To the untrained eye, to the casual outside observer of our family rituals, it would be tempting to assume that edging is a way of pretending that we aren’t actually eating dessert even though we are. And there may be some very slight truth in that. After all, a sliver of Bundt cake or a corner of a pecan flan has, objectively, fewer calories than an entire serving. But that’s only part of the story. Look, we’re not trying to fool ourselves, and we are not stupid: None of us actually imagines that a long, narrow strip of brownie is calorie-free, nor are we unaware that a pie consumed in 63 Tetris-shaped chunks still contains exactly the same number of calories as a pie cut into a dozen normal pieces.

It’s just that we like to eat our desserts this way. Edging is the way that we’ve always done things. It’s what feels comfortable. You know you’re home, with family, when you can walk by that plate of cookies and break off a chunk and pop it in your mouth, and everyone will think that that is a perfectly reasonable thing. Take a whole cookie and just eat it? On a plate? That would be uncouth. That’s not what we do.

Read the rest over at Interfaith Family. And happy edging.

This is the sandwich

This is the sandwich that Rowan will not eat in his lunch today at school.

It won't matter that he ate, enthusiastically, this precise sandwich — chicken salad and lettuce packed into a whole-wheat pita — on the weekend.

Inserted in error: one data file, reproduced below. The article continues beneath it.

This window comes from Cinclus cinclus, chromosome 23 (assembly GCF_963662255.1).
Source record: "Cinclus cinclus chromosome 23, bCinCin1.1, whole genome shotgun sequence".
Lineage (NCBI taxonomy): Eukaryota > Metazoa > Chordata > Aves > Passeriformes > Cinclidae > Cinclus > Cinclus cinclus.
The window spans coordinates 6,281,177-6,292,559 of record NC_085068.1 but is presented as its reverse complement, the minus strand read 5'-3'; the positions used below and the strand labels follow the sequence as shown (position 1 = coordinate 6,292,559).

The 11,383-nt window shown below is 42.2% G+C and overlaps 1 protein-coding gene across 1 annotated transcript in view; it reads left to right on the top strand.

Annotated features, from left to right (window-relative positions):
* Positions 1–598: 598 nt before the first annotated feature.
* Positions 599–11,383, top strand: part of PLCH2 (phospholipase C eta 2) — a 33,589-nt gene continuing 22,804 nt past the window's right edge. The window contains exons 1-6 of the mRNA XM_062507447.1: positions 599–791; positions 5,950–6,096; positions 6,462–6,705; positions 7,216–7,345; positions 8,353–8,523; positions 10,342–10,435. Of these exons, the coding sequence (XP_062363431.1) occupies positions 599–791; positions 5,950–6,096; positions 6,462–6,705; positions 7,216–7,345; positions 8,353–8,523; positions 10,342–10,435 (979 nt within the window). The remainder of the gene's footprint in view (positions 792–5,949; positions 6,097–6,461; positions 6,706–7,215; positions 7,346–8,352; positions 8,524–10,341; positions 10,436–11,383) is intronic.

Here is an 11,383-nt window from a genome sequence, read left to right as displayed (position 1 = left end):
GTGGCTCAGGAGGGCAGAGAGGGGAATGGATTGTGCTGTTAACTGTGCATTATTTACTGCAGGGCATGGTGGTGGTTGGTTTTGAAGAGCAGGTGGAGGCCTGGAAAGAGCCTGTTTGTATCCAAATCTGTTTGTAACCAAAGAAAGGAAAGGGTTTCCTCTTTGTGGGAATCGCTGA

It won't matter that I carefully lined each inside surface of the pita with a vapour barrier of lettuce, so as to prevent sogginess. He will preemptively declare it soggy anyway. It won't matter that I have written him a loving note on a Post-it, explaining my lettuce strategy, and stuck it to the outside of his lunch container. (It will not matter that I also wrote on said Post-it, "And have I told you that you look gorgeous today?" He will see right through my flattery, but maybe he will smile.)

Rowan will say that he likes pitas at home, but not in his lunch at school. Unless, of course, the pitas at school come from the annual Pita Day, in which sandwiches are ordered from a restaurant and you have to pay for them. Those sandwiches are edible at school. But this one won't be.

And here we are, at an impasse. Me, making the sandwich. Him, not eating it. We are partners in a complicated dance, balancing nutrients with ease of preparation, health and appeal, texture and cost, availability and variety. There's no foolproof solution: some (rare) days, he eats everything. Other days, the exact same lunch comes home untouched. And so I try, hoping that today he will eat the sandwich (and even enjoy it), girding myself for the likelihood that I will dump its uneaten remains into tonight's garbage.

This is the sandwich that Rowan will not eat in his lunch today at school. Unless, of course, he does.